Can GWS Recover From Their Giant Grand Final Nightmare?

Though uncomfortable for AFL ‘traditionalists’, at some point over the last few seasons the Greater Western Sydney Giants became a living, breathing football club.

While those same fans were busy shaking their fists at the league - and the role concessions played in their rapid rise - the Giants were busy winning games of football.

And then winning Finals. 

And then, qualifying for a maiden Grand Final appearance.

And, while they wilted rather dramatically on football's biggest stage - trounced to the tune of 87 points by a rampant Richmond Football Club - the Giants at least sent a major warning in 2019 that the notion of the premiership cup heading down Parramatta Road is becoming very real.

Unfortunately for the Giants, getting blown to pieces in that fashion, and on that stage, has been a terrible omen for football clubs over the last few decades.  

Of the last 15 teams to have been smashed by at least 40 points on Grand Final day, only two returned to contest the Grand Final the following year, and only the West Coast Eagles in 1992 were able to go one step further and win the flag.

Of the last ten clubs to have suffered that kind of Grand Final beat down (dating back to 1995), all ten failed to win a single game the following September, with five actually missing the Finals altogether.

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The seriousness of those scars makes for one of the most pressing questions for the Giants ahead of the 2020 season, however, if there’s a club well positioned to surf against the waves of contemporary history, it’s GWS.

Not only have the Giants become a more seasoned outfit, with a list now ranked in the league's top third from both an age and experience profile, but this is a club who has routinely held their own against the competition's best, with that form in recent seasons translating into September progress as well.

While succumbing so spectacularly to the Tigers on the MCG was an obvious outlier, the Giants had won four of their previous five Finals, with their star-studded midfield often leading the way.

And, it is within that midfield group where so much hope and so many resources have been invested in 2020 and beyond, with all of Josh Kelly, Tim Taranto, Stephen Coniglio, Lachie Whitfield and Jacob Hopper locked away for at least the next two seasons, while the Giants will this year also be able to call upon veteran Callan Ward who missed the bulk of 2019 after tearing his ACL in Round 4.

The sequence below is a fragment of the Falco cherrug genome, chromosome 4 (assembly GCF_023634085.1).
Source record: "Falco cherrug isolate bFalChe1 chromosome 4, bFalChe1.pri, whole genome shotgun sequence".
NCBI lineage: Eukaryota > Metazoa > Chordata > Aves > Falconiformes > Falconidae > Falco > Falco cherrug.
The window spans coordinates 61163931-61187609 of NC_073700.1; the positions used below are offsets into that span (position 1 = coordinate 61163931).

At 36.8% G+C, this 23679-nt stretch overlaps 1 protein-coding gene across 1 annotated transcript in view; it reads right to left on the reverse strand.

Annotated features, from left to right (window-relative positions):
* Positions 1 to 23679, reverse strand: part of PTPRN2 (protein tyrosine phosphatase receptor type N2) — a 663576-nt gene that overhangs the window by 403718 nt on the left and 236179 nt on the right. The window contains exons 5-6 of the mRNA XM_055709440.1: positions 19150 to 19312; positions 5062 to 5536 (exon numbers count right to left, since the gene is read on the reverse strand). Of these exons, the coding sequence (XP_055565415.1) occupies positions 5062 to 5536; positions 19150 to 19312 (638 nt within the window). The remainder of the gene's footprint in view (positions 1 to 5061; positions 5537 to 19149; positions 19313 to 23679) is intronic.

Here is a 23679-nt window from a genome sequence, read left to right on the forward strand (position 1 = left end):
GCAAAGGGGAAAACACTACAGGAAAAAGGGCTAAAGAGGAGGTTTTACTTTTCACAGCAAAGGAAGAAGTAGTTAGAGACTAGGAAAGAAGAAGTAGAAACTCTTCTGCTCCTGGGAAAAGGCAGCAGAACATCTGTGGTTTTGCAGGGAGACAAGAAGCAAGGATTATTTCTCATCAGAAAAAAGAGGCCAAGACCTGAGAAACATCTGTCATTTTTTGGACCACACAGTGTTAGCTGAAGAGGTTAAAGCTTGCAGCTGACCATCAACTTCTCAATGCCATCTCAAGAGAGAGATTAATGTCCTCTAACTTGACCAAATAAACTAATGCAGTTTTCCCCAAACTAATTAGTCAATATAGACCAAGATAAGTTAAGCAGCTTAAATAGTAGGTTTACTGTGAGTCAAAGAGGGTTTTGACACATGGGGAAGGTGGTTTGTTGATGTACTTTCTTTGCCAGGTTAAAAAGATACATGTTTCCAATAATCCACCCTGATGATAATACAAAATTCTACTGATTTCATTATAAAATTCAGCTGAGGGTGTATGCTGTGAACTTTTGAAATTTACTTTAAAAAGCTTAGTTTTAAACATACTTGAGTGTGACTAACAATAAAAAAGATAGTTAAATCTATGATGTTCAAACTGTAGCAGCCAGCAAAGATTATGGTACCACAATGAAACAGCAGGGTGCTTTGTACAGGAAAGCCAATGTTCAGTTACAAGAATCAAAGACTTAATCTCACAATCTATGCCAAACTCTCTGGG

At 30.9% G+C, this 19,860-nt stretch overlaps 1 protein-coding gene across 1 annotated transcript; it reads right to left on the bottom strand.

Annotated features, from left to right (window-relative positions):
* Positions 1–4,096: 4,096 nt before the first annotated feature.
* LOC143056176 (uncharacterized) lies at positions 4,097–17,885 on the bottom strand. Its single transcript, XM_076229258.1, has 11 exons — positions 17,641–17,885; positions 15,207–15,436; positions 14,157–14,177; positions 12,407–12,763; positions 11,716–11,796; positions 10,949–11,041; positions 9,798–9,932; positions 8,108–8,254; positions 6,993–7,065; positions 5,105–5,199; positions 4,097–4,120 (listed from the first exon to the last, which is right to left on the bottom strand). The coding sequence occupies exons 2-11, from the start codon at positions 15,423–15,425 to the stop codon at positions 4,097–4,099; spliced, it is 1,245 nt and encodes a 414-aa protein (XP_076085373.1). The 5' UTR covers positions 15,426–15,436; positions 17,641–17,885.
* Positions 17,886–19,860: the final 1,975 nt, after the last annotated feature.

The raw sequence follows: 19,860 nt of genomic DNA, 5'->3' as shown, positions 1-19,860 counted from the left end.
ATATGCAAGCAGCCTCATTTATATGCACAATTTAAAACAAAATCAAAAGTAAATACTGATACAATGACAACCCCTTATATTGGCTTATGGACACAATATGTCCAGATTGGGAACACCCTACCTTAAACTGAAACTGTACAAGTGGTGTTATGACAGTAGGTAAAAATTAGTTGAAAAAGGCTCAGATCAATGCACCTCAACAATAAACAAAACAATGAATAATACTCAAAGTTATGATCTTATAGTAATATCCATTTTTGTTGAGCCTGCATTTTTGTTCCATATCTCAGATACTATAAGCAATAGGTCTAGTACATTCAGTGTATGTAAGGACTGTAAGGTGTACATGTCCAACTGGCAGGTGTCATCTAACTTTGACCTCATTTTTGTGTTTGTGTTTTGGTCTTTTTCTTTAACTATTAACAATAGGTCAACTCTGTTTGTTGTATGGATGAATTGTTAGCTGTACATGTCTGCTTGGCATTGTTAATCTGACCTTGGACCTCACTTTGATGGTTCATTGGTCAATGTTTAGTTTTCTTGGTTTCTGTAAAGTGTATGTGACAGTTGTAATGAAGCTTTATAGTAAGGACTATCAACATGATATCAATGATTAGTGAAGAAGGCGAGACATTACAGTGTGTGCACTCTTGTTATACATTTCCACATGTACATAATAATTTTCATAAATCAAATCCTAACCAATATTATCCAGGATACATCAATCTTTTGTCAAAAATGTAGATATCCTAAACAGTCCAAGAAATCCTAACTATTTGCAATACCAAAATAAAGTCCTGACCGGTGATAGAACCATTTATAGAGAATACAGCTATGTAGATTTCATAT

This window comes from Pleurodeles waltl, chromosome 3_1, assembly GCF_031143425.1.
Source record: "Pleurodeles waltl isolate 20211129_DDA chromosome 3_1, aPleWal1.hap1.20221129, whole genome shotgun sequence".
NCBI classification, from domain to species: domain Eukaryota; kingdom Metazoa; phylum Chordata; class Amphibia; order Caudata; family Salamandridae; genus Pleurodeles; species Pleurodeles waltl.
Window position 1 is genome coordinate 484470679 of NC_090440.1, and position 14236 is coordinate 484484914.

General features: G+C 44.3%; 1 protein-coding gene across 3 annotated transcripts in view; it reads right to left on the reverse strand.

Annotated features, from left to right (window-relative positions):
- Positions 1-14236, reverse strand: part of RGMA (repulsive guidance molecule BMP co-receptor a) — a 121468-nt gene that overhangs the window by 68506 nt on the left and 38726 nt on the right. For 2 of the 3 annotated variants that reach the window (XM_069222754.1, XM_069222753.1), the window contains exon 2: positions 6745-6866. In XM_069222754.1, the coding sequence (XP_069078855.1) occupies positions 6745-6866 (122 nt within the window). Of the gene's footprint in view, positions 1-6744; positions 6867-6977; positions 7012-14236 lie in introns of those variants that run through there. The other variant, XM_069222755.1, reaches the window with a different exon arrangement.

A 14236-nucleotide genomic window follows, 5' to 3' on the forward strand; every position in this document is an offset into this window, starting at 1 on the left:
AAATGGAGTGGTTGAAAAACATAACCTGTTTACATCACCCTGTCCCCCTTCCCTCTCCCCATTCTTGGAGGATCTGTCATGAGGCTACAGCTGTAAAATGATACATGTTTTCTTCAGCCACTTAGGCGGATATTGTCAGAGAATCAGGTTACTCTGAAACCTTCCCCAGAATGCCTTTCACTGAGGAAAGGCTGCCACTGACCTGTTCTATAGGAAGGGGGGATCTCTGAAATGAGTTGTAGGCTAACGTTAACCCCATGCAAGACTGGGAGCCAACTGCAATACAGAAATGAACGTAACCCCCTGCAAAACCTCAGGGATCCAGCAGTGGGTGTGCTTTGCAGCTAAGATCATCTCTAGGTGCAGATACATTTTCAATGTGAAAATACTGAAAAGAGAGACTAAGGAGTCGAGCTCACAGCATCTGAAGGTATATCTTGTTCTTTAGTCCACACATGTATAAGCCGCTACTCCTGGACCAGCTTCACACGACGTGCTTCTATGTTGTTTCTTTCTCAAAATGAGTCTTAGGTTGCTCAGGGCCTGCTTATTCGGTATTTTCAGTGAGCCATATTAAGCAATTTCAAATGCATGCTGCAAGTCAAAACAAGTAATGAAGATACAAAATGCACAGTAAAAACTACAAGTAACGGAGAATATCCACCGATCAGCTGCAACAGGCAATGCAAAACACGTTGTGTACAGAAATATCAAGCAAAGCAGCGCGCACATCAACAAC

This is a midfield that is both extremely talented, and, just as importantly, diversified both physically and from a skill-set perspective.

Last year they led the AFL in clearances, generating 41.9 per game, while their 29.6 stoppage clearances also led the league, thanks in large part to the physicality provided by Shane Mumford, and, which will only be enhanced by the arrival of Sam Jacobs.

Where the Giants could do with a boost, however, is in support regarding goal-scoring avenues around Jeremy Cameron.

While indeed, Cameron’s eight-season, 408 goal career tally was finally rewarded with a Coleman Medal in 2019, as well as a second All-Australian gong, he has, for the most part, operated on an island during his career with the Giants, with their main man accounting for 22.5% of all Giants' shots on goal in 2019.

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While the club would no doubt be delirious with Cameron’s emergence as one of the game’s most outstanding forwards, they’d be equally alarmed they’re yet to secure his services beyond this season, while desperately needing their supporting forwards to find a greater level of consistency.

To be fair, both Jeremy Finlayson and Harrison Himmelberg made massive strides in 2019, with Finlayson's transition to the forward line resulting in a 44-goal return, while Himmelberg also slotted 38 majors, with the 2015 first-round pick looking increasingly comfortable at AFL level.

With that said, both struggled as the season wore on and when facing more sophisticated defences, with the pair combining for just 5 goals over the Giants' final three Finals, with Finlayson gaining just a single possession on Grand Final day.

Both are, however, immensely talented, and at under 25 years of age, promise to give the Giants plenty of scoring opportunity over the coming years. If they can continue to develop in concert with Cameron, and, in addition to the preciously talented, though enigmatic, Toby Greene, the Giants forward line has the potential to start completely overwhelming teams.

Another area the Giants must reconcile - along with Jeremy Cameron’s contract status - is sorting out an extension for coach, Leon Cameron, who the club is also yet to come to terms with beyond 2020.

Pressure had been mounting on Cameron in the first half of last season, owing to the sheer depth of talent at his disposal and the fact the Giants had yet to make a genuine September imprint. However, Cameron unquestionably shone in the second half of 2019, ultimately producing a coaching masterclass as the Giants shocked Collingwood in the Preliminary Final, and without the services of Whitfield, Coniglio and Greene to boot.

If the Giants can lock in both of their Camerons, their ability to move on from the torment of their Tigers mauling, and onto the task of accumulating AFL silverware will become a lot easier.

While the memory of last September will forever be a part of their young history, this club has come too far and created too strong an environment to let one game define them.

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James Rosewarne

James is a writer and Managing Editor at Stats Insider. He likes fiction and music. He is a stingray attack survivor. He lives in Wollongong.

Email- james@thehypometer.com for story ideas or opportunities.

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